THE BLOG
01/01/2018 18:06 GMT | Updated 01/01/2018 18:06 GMT

What Nobody Tells You About Turning 31

Where does time go? Where do we go?

When I turned 30 last year, I kind of expected to feel something. At least something more than what I actually felt, which was excited. I was expecting… wistful? Scared? My own version of that Friends episode where they all turn 30 and each freak out in their own unique way?

Instead, I was pumped about my party (my ‘wedding for one’ — complete with table seating chart), several overseas friends who were in town, and my first book launch. 30? No biggie! Age is just a state of mind!

This year… I was not so chill.

Will Bremridge

Age is not just a state of mind. It is a number. A very real number.

The other morning, I was making a smoothie and rummaging around the fridge for some spinach; found some; the ‘best before’ date was a couple of days earlier; I shrugged and wondered if I would taste the difference; I didn’t. And that’s how I feel about this upcoming birthday. Like I am becoming semi-expired spinach.

Where does time go? Where do we go?

The people we were, fresh out of uni? Time goes on, and the things that were once the future dissolve into memories. You make some wins; survive some losses; get tougher on the outside, softer on the inside. You pick up more baggage; you try not to, but with any story comes a lesson and with any lesson comes something you had to go through to get to that.

I am no longer terrified but am instead borderline impressed by how dull I have become. I am overcome with serenity when the dishes are clean and the laundry is folded. More than one friend has told me how much their garden excites them. Worse, I totally believe them, because I can so relate to that thrill of acing domesticity.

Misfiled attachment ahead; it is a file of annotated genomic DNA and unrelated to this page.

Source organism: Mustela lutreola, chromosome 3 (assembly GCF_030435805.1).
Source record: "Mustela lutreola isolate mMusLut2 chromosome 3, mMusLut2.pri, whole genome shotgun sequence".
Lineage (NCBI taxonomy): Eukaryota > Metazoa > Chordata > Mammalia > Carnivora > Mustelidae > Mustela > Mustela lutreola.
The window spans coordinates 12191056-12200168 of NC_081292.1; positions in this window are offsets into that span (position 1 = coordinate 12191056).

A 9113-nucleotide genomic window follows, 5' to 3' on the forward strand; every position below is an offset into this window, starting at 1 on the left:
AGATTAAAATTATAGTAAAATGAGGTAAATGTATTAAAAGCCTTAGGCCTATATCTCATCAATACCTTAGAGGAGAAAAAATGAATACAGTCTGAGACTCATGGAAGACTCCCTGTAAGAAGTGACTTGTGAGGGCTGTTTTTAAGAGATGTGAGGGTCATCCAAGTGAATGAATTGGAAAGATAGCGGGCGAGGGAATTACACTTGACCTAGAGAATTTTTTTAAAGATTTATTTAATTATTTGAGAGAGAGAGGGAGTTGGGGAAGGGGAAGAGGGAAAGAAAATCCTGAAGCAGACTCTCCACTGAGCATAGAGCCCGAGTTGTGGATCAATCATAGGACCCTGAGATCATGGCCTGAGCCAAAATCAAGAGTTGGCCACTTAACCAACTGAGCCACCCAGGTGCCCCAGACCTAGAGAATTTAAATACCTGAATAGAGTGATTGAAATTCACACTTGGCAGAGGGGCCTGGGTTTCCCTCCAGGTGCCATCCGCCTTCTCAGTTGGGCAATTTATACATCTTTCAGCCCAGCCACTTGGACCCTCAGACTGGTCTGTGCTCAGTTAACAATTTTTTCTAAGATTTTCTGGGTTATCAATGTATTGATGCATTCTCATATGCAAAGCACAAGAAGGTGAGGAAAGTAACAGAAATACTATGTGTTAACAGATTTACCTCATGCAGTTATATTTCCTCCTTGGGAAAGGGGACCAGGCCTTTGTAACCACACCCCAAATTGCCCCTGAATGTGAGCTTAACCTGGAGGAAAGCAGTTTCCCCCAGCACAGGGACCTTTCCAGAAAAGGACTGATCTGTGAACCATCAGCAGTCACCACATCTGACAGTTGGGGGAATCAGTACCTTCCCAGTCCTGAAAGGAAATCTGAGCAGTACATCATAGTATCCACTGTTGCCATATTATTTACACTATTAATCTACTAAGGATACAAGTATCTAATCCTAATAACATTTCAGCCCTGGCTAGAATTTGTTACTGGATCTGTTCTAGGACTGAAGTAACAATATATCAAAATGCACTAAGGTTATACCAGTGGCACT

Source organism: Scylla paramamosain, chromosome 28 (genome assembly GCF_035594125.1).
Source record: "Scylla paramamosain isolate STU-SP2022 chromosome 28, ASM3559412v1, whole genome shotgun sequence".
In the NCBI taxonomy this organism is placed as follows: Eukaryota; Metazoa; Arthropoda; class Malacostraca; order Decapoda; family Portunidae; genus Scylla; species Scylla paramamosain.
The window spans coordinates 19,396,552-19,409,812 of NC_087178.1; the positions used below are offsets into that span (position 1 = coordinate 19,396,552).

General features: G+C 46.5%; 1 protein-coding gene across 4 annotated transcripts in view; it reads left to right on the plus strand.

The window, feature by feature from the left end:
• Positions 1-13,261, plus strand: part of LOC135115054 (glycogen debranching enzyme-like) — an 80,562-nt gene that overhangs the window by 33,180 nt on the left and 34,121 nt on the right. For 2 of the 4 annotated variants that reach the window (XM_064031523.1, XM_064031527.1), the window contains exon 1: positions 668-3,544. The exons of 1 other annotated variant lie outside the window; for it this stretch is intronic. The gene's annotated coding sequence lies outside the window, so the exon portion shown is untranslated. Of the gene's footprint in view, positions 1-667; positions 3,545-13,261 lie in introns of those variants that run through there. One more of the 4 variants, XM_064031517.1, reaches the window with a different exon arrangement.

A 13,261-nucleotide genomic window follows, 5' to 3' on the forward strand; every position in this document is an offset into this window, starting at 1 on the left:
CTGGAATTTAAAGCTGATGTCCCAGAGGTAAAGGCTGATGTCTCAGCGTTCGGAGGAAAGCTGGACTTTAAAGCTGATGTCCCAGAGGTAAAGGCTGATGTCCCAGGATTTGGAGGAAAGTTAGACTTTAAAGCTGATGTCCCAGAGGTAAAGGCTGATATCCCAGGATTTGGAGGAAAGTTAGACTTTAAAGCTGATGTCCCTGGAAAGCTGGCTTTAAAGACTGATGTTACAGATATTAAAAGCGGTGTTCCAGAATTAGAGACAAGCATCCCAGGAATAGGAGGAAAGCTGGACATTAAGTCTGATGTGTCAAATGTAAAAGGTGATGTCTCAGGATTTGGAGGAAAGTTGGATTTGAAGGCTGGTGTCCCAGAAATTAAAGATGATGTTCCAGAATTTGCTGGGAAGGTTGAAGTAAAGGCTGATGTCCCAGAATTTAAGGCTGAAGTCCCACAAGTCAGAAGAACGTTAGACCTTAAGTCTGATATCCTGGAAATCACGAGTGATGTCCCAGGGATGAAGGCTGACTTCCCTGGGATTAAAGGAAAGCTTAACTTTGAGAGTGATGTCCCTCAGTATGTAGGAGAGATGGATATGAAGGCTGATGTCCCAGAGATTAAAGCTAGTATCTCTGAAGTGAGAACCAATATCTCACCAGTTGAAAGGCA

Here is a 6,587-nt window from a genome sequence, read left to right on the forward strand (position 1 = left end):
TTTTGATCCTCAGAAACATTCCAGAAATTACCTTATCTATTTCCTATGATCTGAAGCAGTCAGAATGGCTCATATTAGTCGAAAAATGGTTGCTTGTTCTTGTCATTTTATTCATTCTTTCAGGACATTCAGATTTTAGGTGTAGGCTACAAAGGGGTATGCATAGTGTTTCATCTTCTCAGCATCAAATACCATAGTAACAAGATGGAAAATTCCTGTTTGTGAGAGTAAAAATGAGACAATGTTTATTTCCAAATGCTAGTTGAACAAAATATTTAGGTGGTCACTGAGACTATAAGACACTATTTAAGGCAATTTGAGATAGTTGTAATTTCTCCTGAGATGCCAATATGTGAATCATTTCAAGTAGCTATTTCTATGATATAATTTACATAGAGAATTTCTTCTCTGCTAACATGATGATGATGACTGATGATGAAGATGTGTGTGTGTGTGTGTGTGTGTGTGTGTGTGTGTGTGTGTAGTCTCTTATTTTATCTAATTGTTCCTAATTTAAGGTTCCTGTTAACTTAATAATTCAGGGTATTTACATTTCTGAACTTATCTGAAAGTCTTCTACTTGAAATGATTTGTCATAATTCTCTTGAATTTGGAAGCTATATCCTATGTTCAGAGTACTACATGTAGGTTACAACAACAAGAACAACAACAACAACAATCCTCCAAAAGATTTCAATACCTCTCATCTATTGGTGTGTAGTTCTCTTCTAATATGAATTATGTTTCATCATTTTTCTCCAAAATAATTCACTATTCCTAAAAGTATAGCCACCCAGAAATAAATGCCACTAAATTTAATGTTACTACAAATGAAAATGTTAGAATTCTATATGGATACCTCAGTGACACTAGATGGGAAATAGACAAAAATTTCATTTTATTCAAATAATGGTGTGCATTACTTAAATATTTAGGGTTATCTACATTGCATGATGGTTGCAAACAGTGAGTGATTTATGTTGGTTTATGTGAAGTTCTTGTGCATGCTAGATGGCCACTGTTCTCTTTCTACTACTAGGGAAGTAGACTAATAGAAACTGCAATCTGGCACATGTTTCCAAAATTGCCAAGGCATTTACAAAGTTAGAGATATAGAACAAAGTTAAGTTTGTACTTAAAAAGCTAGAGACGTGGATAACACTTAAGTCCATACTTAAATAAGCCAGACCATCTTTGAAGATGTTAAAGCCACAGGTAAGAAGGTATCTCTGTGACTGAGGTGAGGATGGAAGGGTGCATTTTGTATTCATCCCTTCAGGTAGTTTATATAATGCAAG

Most teens and twenty-somethings are sheep-like, searching for signals on who to be and what to do, whether it’s with a weekend or with a life. You get older, you become more decisive, less apologetic. David Bowie said, “Ageing is an extraordinary process where you become the person you always should have been.” As long as you stay true to yourself, as uncomfortable as that can sometimes be, you end up somewhere that feels like the truth.

There is something funny about becoming the person you always were, and realising that it means giving up these false versions of yourself which once upon a time could have been true. Sometimes I miss not knowing things. I miss feeling like there was a big blank canvas in front of me; or like I was the blank canvas. I definitely miss feeling weightless. And not knowing how things were going to turn out.

You are the most malleable you’ll ever be in your twenties. It’s not like you don’t change or learn or grow in the decades that come next. It’s just that the more you live through, the more things become fixed. You can’t lie to yourself as easily because you know yourself better. It’s a great thing. It’s a sign that you’ve grown up. But growing up means letting go.

When you finally let go of what you know deep down was never meant for you, there is a deep peacefulness, which can be as welcoming as it is scary. You no longer attach to what doesn’t feel right. And sometimes that means going to bed early, with clean dishes and folded laundry, dreaming about the garden.

How sad! And wonderful. To realise how maturity is linear and that once you outgrow something, you can’t grow back into it. When I was in high school, I remember heading out to a party on a Saturday night. As I walked towards the front door, I passed my parents watching television.

“Wouldn’t you rather stay home with us?” Dad joked. Mum laughed.

I remember holding my car keys and waving my parents off and feeling elated as I walked through the front door, gravity coaxing me out. Something was waiting, something exciting. This party, these people, this guy I had been texting, it all seemed so important and bright and defining.

As it turned out, the party was average. I’m still glad I went. I was sixteen. But now I’m almost twice that, I’ve since been to a lot of parties. I spent so much of my teens and twenties waiting for things to happen, then things did, and today I’m here. I’ve always known that my parents were joking that evening. Yet this year, for the first time, I get where they were coming from.